Quattlebaum grew up a dedicated Red Sox fan while playing in the Andover youth and Pony leagues before heading to Phillips Academy, where his parents, Ed and Ruth, both taught. He starred for the Big Blue, hitting .491 with 18 RBIs as a junior and .444 as a senior, while going 8-3 as a pitcher over those two seasons.
“Gus was a very good player,” Iarrobino said. “He joked to the kids that he wasn’t very good, but he could hit and was an excellent third baseman for the Legion team. He always wanted to take extra batting practice or fielding drills, he always competed.”
He was then recruited to play at Division 1 Davidson College in North Carolina, where he played primarily outfield and hit 35 career homers, the second best in school history. He briefly flirted with a professional baseball career, playing in the Orioles’ instructional league after graduating in 1997, but then found his next pursuit.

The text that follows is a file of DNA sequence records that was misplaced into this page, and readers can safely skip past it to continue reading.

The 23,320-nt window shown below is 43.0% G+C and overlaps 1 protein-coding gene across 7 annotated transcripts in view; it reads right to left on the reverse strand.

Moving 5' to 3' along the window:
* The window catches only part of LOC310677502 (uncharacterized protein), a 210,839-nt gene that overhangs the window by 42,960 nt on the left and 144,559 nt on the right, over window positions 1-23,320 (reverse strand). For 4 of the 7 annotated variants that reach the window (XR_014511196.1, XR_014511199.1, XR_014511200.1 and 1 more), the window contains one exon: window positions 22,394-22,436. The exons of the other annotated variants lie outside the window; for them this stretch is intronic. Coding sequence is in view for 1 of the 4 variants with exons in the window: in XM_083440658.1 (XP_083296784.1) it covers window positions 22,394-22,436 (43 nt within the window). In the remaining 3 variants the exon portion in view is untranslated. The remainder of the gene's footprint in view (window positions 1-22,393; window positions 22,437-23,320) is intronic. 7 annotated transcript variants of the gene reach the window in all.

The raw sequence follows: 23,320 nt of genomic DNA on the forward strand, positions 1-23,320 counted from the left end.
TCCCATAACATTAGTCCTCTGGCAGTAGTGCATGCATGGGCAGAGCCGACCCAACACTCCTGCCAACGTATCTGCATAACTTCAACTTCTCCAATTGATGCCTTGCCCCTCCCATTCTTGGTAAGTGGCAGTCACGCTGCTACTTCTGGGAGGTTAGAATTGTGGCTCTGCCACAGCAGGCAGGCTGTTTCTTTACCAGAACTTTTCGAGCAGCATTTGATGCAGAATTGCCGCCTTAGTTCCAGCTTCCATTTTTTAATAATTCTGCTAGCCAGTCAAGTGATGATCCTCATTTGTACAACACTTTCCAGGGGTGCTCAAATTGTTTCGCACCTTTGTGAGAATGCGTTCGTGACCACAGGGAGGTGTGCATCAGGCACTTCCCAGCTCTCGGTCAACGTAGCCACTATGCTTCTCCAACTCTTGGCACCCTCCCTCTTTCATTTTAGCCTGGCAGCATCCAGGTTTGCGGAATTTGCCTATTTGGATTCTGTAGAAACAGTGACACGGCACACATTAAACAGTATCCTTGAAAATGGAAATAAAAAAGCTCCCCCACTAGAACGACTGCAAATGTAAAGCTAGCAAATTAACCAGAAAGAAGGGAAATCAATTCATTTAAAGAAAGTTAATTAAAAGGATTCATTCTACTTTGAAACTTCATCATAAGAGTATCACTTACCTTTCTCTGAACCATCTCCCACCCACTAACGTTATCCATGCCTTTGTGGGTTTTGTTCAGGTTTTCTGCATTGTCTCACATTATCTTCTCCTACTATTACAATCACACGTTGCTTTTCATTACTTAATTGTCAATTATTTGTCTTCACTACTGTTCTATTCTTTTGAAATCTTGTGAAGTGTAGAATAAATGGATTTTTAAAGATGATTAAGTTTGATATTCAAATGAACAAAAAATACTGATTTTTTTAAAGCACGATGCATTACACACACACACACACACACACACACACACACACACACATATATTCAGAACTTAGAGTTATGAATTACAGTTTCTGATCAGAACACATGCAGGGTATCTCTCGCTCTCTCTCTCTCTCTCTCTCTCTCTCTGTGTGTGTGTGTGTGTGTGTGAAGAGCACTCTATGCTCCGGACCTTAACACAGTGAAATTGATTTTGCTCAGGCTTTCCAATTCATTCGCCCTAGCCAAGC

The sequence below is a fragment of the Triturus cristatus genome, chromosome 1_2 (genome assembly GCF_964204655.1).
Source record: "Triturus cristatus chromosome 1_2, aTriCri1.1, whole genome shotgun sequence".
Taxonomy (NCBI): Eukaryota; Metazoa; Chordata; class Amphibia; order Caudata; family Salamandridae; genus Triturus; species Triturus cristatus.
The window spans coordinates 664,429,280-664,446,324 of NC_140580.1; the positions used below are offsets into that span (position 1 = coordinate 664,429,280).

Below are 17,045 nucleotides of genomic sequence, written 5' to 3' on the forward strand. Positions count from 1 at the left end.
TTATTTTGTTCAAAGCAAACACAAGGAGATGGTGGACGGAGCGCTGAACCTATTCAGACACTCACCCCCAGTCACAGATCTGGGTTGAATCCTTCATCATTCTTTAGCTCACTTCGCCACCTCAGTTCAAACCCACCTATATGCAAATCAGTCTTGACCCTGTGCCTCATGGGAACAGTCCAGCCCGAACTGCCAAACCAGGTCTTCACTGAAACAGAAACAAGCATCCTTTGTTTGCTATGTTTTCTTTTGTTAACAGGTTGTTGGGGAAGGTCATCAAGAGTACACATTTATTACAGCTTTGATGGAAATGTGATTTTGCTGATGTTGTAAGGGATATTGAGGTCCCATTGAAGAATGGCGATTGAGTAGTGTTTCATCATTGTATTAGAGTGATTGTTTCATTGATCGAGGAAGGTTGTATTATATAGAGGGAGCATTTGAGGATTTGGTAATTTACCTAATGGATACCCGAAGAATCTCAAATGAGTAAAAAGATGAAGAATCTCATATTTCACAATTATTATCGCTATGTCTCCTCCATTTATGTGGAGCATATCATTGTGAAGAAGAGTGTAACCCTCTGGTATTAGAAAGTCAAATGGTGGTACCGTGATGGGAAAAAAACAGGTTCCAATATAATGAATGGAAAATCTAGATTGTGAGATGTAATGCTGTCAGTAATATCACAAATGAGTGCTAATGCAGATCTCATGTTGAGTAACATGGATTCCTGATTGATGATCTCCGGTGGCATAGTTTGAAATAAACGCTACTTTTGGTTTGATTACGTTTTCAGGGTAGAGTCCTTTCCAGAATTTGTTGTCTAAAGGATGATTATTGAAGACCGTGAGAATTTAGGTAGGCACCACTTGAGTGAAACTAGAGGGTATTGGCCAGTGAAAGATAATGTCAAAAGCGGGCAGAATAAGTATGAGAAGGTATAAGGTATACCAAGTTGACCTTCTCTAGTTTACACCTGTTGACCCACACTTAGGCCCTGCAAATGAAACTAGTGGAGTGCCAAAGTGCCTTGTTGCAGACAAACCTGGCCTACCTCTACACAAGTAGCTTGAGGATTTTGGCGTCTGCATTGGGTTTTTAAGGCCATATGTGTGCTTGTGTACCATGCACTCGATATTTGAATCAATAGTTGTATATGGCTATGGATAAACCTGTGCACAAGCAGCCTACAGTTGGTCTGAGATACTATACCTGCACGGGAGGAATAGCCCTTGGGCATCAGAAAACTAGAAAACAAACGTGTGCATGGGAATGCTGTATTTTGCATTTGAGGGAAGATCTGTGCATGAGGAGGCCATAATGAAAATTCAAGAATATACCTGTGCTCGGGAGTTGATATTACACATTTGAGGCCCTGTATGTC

Redirecting his passion
Still hoping to make it as a player, Quattlebaum met with then-Montreal Expos GM Jim Beattie in 1998. Quattlebaum’s family knew Beattie, whose wife, Martha, had taught at Phillips.
Beattie introduced Quattlebaum to Montreal’s farm system director Dave Littlefield, who offered him an internship in the Expos’ player development office in Jupiter, Fla.
The internship included airport runs and picking up pizzas.
“But I got to sit in on the draft,” he said. “That kind of initially turned me on to scouting. ... From there, they sent me to a scout school that Major League Baseball runs.”
After his time with the Expos, he was hired as a scout for the Yankees, winning his first World Series ring in 1999, before moving on to the Orioles.
“As a scout, I averaged 140 nights a year in a hotel,” he said. “And those were the days before cellphones, so I would need to run around and find a pay phone. There were a lot of Marriotts and fast-food dining. Plus, when you are 6-foot-3 in the middle seat on a Southwest (Airlines) flight, it is pretty rough. But I love baseball.”